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Marlins grooming LHP Dylan Lee into next great reliever

The Fresno State alum speaks to Fish Stripes about his faith, Dinuba roots and 2018 adjustments that put him one step away from the major leagues.

Lee barely spent a month at Double-A Jacksonville before earning yet another promotion.
Courtesy of dylanlee45/Instagram

Dylan Lee never celebrates his birthday in the same place.

The left-hander turned 24 on Wednesday in El Paso, Texas as a visiting player with the Triple-A New Orleans Baby Cakes. Lee was in Greensboro on August 1, 2017. The year before that? Batavia, New York.

Expect this trend to continue into 2019. Barring injury, he should be joining the Marlins in Miami or another major league city when that date rolls around again.

Even in a relatively thin farm system, Lee has not received much attention from talent evaluators. MLB Pipeline excludes him from their Marlins’ top prospects list (no relation to Braxton Lee). As recently as April, 2080 Baseball was underwhelmed by his stuff and lack of command, projecting his career to stall against high-minors competition.

But Lee is proving them wrong this season as one of the most dominant relief pitchers in professional baseball.

Split across three levels, the stats speak for themselves. Lee’s 0.94 ERA and 0.79 WHIP both place him among the top 30 minor leaguers with at least 30 innings pitched. Promoted from High-A Jupiter shortly after being selected to the Florida State League All-Star Game, his performance has actually improved since then (13 straight scoreless appearances with 23 total strikeouts and only one walk).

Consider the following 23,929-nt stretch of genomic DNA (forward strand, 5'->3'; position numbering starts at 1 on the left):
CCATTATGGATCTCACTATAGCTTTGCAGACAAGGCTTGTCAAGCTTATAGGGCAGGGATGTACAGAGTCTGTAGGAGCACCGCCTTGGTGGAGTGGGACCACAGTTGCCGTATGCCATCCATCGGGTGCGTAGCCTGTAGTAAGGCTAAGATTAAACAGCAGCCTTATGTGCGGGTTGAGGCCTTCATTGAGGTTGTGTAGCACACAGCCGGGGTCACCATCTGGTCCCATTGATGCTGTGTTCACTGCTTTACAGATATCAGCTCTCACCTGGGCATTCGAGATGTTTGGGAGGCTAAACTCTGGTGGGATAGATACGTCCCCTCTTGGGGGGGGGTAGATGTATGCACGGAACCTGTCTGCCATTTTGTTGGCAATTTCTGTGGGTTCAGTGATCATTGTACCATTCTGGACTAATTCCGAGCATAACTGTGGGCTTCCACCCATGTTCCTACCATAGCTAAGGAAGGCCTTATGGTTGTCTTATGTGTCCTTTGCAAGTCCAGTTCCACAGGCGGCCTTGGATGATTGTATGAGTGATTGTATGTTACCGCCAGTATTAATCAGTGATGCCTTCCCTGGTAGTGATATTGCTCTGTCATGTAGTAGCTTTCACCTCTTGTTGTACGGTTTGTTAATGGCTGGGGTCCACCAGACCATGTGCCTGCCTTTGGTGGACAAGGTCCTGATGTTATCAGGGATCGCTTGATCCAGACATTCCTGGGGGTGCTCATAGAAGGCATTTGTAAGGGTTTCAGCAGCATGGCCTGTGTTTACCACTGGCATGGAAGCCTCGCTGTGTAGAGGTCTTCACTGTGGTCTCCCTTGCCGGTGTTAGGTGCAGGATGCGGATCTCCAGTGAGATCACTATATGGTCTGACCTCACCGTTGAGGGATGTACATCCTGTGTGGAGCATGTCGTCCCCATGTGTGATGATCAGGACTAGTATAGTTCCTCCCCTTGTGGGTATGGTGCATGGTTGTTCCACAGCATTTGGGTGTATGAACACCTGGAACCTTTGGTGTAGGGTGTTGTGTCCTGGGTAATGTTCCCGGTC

The Dinuba, California native tells Fish Stripes that confidence in his own abilities and faith in God have been key to this success:

“It’s not in my hands, it’s in His. I just go out there and play the game with the gifts He has given to me. Whatever supposed to happen is going to happen...I don’t worry anymore.”

Lee is making the most of the opportunity his parents never had.

His father, John, played baseball into junior high school, but put that aside as a teenager when he was needed by the family to help out around the house. Dylan thinks his mother, Elza Lee, had plenty of potential, too. She only stopped competing for her school’s track team because there wasn’t any transportation available for the commute home if she stayed for practice that late in the day.

“So they could’ve been good athletes,” Lee says, “but I think my mom would’ve been the better one.”

Dylan (right) and John Lee at a Dinuba High School alumni game in February.
Courtesy of dylanlee45/Instagram

Even at 6-foot-4, there were doubts about whether Lee could get noticed as an amateur when playing in quiet Dinuba. It’s about halfway between Los Angeles and San Francisco, but a 200-plus mile trip in either direction.

“I had people tell me that it was a far shot,” he remembers. “It was hard to make it. You come from a small town, you don’t play any competition.”

Lee caught a break in 2011, heading into his senior year at Dinuba High School. Trosky Baseball held a showcase camp in his area and invited him. Colleges began contacting him shortly after that and local scouts approached him about the professional side of the industry.

“I knew I had a chance then.”